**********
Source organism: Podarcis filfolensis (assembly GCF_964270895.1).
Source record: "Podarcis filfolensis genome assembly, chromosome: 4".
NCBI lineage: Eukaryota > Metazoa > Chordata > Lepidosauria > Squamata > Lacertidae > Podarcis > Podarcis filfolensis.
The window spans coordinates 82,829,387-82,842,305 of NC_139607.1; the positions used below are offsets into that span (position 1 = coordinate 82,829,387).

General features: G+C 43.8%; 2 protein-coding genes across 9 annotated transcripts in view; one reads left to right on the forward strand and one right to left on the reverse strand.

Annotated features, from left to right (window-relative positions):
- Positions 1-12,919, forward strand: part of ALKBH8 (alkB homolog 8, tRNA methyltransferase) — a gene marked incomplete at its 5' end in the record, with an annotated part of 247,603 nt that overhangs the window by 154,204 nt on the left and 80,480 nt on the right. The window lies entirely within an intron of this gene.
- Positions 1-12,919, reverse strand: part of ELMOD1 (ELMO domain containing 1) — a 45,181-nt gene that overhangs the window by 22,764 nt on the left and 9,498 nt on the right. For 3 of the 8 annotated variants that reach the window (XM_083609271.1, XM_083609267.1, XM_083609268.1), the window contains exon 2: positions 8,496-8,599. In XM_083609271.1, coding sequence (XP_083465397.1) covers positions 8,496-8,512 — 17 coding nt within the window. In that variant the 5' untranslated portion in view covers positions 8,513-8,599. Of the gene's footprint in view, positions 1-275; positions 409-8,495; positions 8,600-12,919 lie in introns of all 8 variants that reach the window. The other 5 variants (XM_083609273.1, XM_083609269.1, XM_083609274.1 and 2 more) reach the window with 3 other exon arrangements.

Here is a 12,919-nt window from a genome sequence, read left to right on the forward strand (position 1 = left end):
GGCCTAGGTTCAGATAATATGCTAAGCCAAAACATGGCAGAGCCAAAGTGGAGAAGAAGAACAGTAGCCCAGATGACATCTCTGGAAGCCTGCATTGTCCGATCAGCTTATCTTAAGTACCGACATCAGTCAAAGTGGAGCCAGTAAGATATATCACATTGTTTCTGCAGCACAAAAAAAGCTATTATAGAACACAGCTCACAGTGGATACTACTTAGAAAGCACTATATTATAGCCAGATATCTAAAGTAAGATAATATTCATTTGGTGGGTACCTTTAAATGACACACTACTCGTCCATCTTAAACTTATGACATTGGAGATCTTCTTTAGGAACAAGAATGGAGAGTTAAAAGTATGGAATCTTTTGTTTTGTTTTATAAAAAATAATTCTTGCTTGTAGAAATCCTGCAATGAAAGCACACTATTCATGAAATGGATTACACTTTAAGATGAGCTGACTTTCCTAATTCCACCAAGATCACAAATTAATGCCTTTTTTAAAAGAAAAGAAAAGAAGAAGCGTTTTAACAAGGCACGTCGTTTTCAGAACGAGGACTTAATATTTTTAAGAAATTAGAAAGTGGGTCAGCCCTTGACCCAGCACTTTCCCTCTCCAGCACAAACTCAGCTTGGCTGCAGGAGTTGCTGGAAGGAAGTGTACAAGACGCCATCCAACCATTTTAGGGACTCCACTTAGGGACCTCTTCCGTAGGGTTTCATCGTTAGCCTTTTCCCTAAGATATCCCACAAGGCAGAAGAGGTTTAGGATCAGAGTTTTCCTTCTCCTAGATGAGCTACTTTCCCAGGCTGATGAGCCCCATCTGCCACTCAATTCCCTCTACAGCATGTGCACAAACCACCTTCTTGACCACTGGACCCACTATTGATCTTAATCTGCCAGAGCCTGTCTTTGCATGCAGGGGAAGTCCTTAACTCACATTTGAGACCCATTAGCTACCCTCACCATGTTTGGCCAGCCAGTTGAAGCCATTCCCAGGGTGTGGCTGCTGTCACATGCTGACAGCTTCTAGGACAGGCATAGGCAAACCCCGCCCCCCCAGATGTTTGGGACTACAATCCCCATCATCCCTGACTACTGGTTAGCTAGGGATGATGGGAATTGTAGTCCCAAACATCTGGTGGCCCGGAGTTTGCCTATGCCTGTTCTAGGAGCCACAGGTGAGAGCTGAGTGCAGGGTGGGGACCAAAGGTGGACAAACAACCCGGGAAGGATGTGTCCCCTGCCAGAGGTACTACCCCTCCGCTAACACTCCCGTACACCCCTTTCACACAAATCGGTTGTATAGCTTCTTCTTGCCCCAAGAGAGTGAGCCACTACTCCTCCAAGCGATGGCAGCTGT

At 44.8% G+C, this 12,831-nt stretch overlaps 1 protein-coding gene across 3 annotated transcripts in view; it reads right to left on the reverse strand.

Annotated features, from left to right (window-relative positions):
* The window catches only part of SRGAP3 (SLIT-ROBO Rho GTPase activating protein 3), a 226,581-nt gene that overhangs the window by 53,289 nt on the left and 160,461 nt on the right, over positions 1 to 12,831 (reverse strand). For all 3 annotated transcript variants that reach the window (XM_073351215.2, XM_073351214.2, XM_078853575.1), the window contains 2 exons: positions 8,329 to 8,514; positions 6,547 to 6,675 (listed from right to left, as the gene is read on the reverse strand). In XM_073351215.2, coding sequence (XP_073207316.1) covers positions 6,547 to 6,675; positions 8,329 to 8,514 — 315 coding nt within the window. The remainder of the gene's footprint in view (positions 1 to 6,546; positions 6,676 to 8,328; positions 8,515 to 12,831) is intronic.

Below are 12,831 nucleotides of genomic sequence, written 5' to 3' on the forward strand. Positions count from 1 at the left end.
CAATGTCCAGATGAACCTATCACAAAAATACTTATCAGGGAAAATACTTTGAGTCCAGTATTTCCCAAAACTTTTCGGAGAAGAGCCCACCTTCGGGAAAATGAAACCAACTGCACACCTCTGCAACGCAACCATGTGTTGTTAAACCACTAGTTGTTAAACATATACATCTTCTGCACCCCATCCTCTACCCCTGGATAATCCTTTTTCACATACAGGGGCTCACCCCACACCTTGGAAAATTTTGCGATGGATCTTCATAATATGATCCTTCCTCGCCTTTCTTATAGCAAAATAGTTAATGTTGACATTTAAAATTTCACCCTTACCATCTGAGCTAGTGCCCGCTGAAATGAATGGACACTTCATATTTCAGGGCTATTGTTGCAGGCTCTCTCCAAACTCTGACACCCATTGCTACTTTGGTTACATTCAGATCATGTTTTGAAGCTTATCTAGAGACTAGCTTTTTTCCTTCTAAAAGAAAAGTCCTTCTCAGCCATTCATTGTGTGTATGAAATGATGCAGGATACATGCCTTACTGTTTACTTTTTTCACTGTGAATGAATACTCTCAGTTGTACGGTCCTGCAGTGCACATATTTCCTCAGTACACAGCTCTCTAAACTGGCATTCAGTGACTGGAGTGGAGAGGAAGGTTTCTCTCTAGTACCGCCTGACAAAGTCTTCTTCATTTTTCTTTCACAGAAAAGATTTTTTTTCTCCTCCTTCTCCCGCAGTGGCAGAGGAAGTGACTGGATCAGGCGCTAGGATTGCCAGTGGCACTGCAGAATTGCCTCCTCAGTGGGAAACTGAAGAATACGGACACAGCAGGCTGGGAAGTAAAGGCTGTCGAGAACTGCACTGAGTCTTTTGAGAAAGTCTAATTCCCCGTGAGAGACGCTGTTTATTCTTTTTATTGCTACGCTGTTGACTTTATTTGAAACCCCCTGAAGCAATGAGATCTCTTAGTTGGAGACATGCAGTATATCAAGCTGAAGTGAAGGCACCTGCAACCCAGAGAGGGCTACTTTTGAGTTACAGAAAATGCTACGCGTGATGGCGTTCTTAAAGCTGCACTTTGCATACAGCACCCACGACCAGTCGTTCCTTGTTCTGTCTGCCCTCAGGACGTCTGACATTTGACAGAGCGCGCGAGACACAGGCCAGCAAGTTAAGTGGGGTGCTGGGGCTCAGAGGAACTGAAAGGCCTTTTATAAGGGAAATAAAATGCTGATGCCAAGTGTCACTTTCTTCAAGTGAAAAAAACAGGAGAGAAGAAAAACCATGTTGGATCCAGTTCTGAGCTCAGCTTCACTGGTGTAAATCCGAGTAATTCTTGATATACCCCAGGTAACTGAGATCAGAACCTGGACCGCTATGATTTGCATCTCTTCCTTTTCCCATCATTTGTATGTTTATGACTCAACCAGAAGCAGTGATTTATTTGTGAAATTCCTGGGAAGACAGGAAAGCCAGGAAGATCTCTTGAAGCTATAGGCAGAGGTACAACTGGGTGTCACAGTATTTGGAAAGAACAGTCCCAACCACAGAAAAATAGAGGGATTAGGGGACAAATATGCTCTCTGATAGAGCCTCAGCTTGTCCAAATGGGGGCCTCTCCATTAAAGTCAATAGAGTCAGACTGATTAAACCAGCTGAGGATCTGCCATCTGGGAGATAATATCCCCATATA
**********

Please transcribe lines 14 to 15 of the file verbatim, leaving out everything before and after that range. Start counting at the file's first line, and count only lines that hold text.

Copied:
Below are 12,831 nucleotides of genomic sequence, written 5' to 3' on the forward strand. Positions count from 1 at the left end.
CAATGTCCAGATGAACCTATCACAAAAATACTTATCAGGGAAAATACTTTGAGTCCAGTATTTCCCAAAACTTTTCGGAGAAGAGCCCACCTTCGGGAAAATGAAACCAACTGCACACCTCTGCAACGCAACCATGTGTTGTTAAACCACTAGTTGTTAAACATATACATCTTCTGCACCCCATCCTCTACCCCTGGATAATCCTTTTTCACATACAGGGGCTCACCCCACACCTTGGAAAATTTTGCGATGGATCTTCATAATATGATCCTTCCTCGCCTTTCTTATAGCAAAATAGTTAATGTTGACATTTAAAATTTCACCCTTACCATCTGAGCTAGTGCCCGCTGAAATGAATGGACACTTCATATTTCAGGGCTATTGTTGCAGGCTCTCTCCAAACTCTGACACCCATTGCTACTTTGGTTACATTCAGATCATGTTTTGAAGCTTATCTAGAGACTAGCTTTTTTCCTTCTAAAAGAAAAGTCCTTCTCAGCCATTCATTGTGTGTATGAAATGATGCAGGATACATGCCTTACTGTTTACTTTTTTCACTGTGAATGAATACTCTCAGTTGTACGGTCCTGCAGTGCACATATTTCCTCAGTACACAGCTCTCTAAACTGGCATTCAGTGACTGGAGTGGAGAGGAAGGTTTCTCTCTAGTACCGCCTGACAAAGTCTTCTTCATTTTTCTTTCACAGAAAAGATTTTTTTTCTCCTCCTTCTCCCGCAGTGGCAGAGGAAGTGACTGGATCAGGCGCTAGGATTGCCAGTGGCACTGCAGAATTGCCTCCTCAGTGGGAAACTGAAGAATACGGACACAGCAGGCTGGGAAGTAAAGGCTGTCGAGAACTGCACTGAGTCTTTTGAGAAAGTCTAATTCCCCGTGAGAGACGCTGTTTATTCTTTTTATTGCTACGCTGTTGACTTTATTTGAAACCCCCTGAAGCAATGAGATCTCTTAGTTGGAGACATGCAGTATATCAAGCTGAAGTGAAGGCACCTGCAACCCAGAGAGGGCTACTTTTGAGTTACAGAAAATGCTACGCGTGATGGCGTTCTTAAAGCTGCACTTTGCATACAGCACCCACGACCAGTCGTTCCTTGTTCTGTCTGCCCTCAGGACGTCTGACATTTGACAGAGCGCGCGAGACACAGGCCAGCAAGTTAAGTGGGGTGCTGGGGCTCAGAGGAACTGAAAGGCCTTTTATAAGGGAAATAAAATGCTGATGCCAAGTGTCACTTTCTTCAAGTGAAAAAAACAGGAGAGAAGAAAAACCATGTTGGATCCAGTTCTGAGCTCAGCTTCACTGGTGTAAATCCGAGTAATTCTTGATATACCCCAGGTAACTGAGATCAGAACCTGGACCGCTATGATTTGCATCTCTTCCTTTTCCCATCATTTGTATGTTTATGACTCAACCAGAAGCAGTGATTTATTTGTGAAATTCCTGGGAAGACAGGAAAGCCAGGAAGATCTCTTGAAGCTATAGGCAGAGGTACAACTGGGTGTCACAGTATTTGGAAAGAACAGTCCCAACCACAGAAAAATAGAGGGATTAGGGGACAAATATGCTCTCTGATAGAGCCTCAGCTTGTCCAAATGGGGGCCTCTCCATTAAAGTCAATAGAGTCAGACTGATTAAACCAGCTGAGGATCTGCCATCTGGGAGATAATATCCCCATATA